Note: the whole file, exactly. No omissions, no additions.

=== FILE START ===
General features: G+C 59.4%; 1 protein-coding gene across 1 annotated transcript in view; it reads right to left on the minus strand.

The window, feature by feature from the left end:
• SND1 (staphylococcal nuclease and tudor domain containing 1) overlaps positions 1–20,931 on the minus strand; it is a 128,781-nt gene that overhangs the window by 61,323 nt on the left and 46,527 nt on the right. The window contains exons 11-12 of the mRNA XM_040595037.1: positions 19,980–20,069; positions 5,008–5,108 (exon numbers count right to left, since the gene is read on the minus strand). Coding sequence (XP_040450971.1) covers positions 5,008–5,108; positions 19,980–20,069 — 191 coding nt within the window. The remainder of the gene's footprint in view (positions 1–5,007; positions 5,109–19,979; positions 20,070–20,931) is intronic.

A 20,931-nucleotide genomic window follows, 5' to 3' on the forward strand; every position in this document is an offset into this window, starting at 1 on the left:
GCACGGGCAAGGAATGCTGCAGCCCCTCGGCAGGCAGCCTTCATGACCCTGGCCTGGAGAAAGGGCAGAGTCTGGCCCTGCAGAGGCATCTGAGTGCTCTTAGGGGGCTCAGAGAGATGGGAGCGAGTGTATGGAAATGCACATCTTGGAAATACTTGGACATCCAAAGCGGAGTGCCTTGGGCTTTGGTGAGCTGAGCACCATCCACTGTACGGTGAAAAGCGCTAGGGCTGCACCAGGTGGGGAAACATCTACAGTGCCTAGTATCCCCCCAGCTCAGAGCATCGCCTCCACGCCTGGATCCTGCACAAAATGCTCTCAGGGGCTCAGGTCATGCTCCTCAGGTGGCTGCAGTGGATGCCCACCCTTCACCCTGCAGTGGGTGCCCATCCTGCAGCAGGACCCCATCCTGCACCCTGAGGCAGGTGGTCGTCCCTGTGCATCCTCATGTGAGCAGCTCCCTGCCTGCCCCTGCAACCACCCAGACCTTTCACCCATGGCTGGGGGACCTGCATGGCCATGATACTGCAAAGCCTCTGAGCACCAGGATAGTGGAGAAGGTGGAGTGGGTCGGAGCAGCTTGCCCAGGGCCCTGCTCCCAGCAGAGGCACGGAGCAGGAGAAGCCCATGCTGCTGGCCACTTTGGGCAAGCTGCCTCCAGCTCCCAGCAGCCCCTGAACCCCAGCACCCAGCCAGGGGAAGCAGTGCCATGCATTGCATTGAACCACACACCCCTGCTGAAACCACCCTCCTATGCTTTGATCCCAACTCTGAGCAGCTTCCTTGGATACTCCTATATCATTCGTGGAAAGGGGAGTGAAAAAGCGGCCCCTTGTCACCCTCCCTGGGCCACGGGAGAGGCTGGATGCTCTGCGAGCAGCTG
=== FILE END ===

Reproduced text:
General features: G+C 59.4%; 1 protein-coding gene across 1 annotated transcript in view; it reads right to left on the minus strand.

The window, feature by feature from the left end:
• SND1 (staphylococcal nuclease and tudor domain containing 1) overlaps positions 1–20,931 on the minus strand; it is a 128,781-nt gene that overhangs the window by 61,323 nt on the left and 46,527 nt on the right. The window contains exons 11-12 of the mRNA XM_040595037.1: positions 19,980–20,069; positions 5,008–5,108 (exon numbers count right to left, since the gene is read on the minus strand). Coding sequence (XP_040450971.1) covers positions 5,008–5,108; positions 19,980–20,069 — 191 coding nt within the window. The remainder of the gene's footprint in view (positions 1–5,007; positions 5,109–19,979; positions 20,070–20,931) is intronic.

A 20,931-nucleotide genomic window follows, 5' to 3' on the forward strand; every position in this document is an offset into this window, starting at 1 on the left:
GCACGGGCAAGGAATGCTGCAGCCCCTCGGCAGGCAGCCTTCATGACCCTGGCCTGGAGAAAGGGCAGAGTCTGGCCCTGCAGAGGCATCTGAGTGCTCTTAGGGGGCTCAGAGAGATGGGAGCGAGTGTATGGAAATGCACATCTTGGAAATACTTGGACATCCAAAGCGGAGTGCCTTGGGCTTTGGTGAGCTGAGCACCATCCACTGTACGGTGAAAAGCGCTAGGGCTGCACCAGGTGGGGAAACATCTACAGTGCCTAGTATCCCCCCAGCTCAGAGCATCGCCTCCACGCCTGGATCCTGCACAAAATGCTCTCAGGGGCTCAGGTCATGCTCCTCAGGTGGCTGCAGTGGATGCCCACCCTTCACCCTGCAGTGGGTGCCCATCCTGCAGCAGGACCCCATCCTGCACCCTGAGGCAGGTGGTCGTCCCTGTGCATCCTCATGTGAGCAGCTCCCTGCCTGCCCCTGCAACCACCCAGACCTTTCACCCATGGCTGGGGGACCTGCATGGCCATGATACTGCAAAGCCTCTGAGCACCAGGATAGTGGAGAAGGTGGAGTGGGTCGGAGCAGCTTGCCCAGGGCCCTGCTCCCAGCAGAGGCACGGAGCAGGAGAAGCCCATGCTGCTGGCCACTTTGGGCAAGCTGCCTCCAGCTCCCAGCAGCCCCTGAACCCCAGCACCCAGCCAGGGGAAGCAGTGCCATGCATTGCATTGAACCACACACCCCTGCTGAAACCACCCTCCTATGCTTTGATCCCAACTCTGAGCAGCTTCCTTGGATACTCCTATATCATTCGTGGAAAGGGGAGTGAAAAAGCGGCCCCTTGTCACCCTCCCTGGGCCACGGGAGAGGCTGGATGCTCTGCGAGCAGCTG